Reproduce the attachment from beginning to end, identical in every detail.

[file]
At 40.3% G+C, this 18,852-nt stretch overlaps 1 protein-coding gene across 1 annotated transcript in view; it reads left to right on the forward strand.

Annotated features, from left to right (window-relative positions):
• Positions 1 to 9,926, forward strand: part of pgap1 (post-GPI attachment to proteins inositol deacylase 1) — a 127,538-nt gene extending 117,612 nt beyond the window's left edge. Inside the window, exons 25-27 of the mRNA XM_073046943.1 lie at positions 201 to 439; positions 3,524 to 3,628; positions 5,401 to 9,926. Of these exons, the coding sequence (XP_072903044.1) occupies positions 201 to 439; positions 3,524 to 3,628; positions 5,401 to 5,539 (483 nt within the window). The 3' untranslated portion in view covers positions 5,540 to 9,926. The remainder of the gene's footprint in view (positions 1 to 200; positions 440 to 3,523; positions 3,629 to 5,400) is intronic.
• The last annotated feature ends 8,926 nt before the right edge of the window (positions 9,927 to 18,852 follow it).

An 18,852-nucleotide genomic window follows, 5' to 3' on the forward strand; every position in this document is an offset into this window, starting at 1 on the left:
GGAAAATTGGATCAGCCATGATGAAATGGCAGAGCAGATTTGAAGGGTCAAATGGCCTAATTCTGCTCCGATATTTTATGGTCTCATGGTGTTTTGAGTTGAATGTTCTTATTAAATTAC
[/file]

At 40.3% G+C, this 18,852-nt stretch overlaps 1 protein-coding gene across 1 annotated transcript in view; it reads left to right on the forward strand.

Annotated features, from left to right (window-relative positions):
• Positions 1 to 9,926, forward strand: part of pgap1 (post-GPI attachment to proteins inositol deacylase 1) — a 127,538-nt gene extending 117,612 nt beyond the window's left edge. Inside the window, exons 25-27 of the mRNA XM_073046943.1 lie at positions 201 to 439; positions 3,524 to 3,628; positions 5,401 to 9,926. Of these exons, the coding sequence (XP_072903044.1) occupies positions 201 to 439; positions 3,524 to 3,628; positions 5,401 to 5,539 (483 nt within the window). The 3' untranslated portion in view covers positions 5,540 to 9,926. The remainder of the gene's footprint in view (positions 1 to 200; positions 440 to 3,523; positions 3,629 to 5,400) is intronic.
• The last annotated feature ends 8,926 nt before the right edge of the window (positions 9,927 to 18,852 follow it).

An 18,852-nucleotide genomic window follows, 5' to 3' on the forward strand; every position in this document is an offset into this window, starting at 1 on the left:
GGAAAATTGGATCAGCCATGATGAAATGGCAGAGCAGATTTGAAGGGTCAAATGGCCTAATTCTGCTCCGATATTTTATGGTCTCATGGTGTTTTGAGTTGAATGTTCTTATTAAATTAC